The gala event saw Irish novelist Edna O’Brien been awarded a £40,000 lifetime achievement prize regarded as a precursor to the Nobel, for having “moved mountains both politically and lyrically through her writing” in a career spanning almost 60 years. Awarded every two years to a living writer for their entire body of work, the prize was founded by the late cultural philanthropist David Cohen in 1993, in the hopes of starting an equivalent of the Nobel prize for UK and Irish authors. Many recipients, including VS Naipaul, Doris Lessing and Harold Pinter, went on to become Nobel laureates.
Winners of the David Cohen prize are also tasked with bestowing the £10,000 Clarissa Luard award on an emerging writer. O’Brien selected Clodagh Beresford Dunne, an Irish poet from Dungarvan, County Waterford, who has yet to publish a collection. O’Brien said she became aware of Beresford Dunne’s poetry after seeing her read at a literary festival in Ireland. “I had many claims on who I would wish this prize to go to, including in Nigeria, so it was hard for me. But I decided to give it to a fellow Irish girl – well, she’s a girl and I am a woman – because I know how much she loves poetry and with four children and a husband, she wants more than anything to have a book of poetry published,” she said.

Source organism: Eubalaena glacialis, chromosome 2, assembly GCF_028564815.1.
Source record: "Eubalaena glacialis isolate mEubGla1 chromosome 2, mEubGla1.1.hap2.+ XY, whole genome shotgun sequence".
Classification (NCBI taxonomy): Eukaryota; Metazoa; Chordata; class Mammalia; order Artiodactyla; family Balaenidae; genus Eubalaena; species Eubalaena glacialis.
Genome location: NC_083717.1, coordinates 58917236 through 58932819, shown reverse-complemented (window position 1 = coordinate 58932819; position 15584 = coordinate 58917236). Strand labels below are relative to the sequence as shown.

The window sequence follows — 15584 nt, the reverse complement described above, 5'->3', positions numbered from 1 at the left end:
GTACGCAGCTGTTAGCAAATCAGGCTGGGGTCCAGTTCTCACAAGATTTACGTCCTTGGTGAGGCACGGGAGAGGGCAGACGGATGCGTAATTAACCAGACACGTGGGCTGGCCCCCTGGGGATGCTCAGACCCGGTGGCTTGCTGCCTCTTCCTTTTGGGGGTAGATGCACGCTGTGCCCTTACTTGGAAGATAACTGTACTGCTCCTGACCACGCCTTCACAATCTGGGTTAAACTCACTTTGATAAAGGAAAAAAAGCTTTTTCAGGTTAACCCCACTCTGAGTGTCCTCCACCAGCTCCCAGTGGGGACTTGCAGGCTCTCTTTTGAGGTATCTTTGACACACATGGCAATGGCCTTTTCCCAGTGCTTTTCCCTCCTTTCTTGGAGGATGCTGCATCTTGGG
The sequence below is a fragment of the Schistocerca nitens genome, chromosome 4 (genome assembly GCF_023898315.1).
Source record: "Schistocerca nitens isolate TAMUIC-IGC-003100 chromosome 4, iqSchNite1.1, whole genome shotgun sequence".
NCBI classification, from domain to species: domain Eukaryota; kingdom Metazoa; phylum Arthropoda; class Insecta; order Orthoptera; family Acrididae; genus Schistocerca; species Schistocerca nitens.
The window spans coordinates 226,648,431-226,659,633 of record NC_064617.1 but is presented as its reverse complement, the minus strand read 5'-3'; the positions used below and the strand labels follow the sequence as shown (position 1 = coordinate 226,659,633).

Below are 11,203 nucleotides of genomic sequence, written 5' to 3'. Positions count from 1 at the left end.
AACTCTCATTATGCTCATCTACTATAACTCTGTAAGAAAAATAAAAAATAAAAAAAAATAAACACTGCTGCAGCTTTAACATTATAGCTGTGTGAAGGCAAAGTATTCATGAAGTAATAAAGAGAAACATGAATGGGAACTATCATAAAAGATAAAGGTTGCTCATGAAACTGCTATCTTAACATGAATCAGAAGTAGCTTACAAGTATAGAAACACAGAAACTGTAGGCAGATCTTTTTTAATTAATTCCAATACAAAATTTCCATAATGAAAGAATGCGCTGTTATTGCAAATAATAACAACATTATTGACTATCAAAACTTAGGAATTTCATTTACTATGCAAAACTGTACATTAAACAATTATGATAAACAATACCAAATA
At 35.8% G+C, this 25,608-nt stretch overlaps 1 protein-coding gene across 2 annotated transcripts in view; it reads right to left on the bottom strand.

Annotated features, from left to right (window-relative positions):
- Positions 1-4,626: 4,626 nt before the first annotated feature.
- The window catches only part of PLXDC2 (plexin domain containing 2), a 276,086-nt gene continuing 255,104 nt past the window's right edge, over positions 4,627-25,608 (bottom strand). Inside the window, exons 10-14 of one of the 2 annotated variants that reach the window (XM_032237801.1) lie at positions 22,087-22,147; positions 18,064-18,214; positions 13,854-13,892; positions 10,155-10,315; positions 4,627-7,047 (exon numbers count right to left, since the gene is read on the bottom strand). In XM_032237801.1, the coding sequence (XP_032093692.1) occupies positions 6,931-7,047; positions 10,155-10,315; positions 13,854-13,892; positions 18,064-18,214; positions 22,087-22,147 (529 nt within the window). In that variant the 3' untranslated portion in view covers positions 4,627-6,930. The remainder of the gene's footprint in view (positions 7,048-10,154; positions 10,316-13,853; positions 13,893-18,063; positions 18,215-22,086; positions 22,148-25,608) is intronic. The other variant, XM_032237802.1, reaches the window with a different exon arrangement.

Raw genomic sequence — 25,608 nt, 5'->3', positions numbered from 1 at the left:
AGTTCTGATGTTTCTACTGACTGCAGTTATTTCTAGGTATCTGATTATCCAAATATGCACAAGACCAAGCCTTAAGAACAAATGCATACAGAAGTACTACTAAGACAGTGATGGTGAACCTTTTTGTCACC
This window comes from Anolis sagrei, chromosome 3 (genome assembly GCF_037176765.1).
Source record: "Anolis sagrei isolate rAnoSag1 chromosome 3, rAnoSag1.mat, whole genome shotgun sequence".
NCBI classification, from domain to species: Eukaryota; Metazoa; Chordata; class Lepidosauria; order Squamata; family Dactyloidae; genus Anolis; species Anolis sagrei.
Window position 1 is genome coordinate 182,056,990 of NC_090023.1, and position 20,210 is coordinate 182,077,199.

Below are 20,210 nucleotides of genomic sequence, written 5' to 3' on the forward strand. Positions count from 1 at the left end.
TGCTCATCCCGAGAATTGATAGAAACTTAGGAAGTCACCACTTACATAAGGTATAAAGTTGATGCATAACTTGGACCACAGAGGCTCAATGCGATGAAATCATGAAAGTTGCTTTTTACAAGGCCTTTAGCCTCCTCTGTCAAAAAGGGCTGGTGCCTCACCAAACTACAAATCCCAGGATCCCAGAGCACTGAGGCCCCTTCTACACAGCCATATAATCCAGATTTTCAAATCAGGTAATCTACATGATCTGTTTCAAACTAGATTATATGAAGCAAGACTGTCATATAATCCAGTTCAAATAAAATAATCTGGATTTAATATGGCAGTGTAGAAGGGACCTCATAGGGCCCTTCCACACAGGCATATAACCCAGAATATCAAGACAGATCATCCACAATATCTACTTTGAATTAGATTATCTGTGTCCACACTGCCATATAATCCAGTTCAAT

The Arts Office has been a long time supporter of Clodagh’s work and she has received the Waterford ArtLinks bursary to support her writing on a number of occasions. We wish her all the best for her future writing.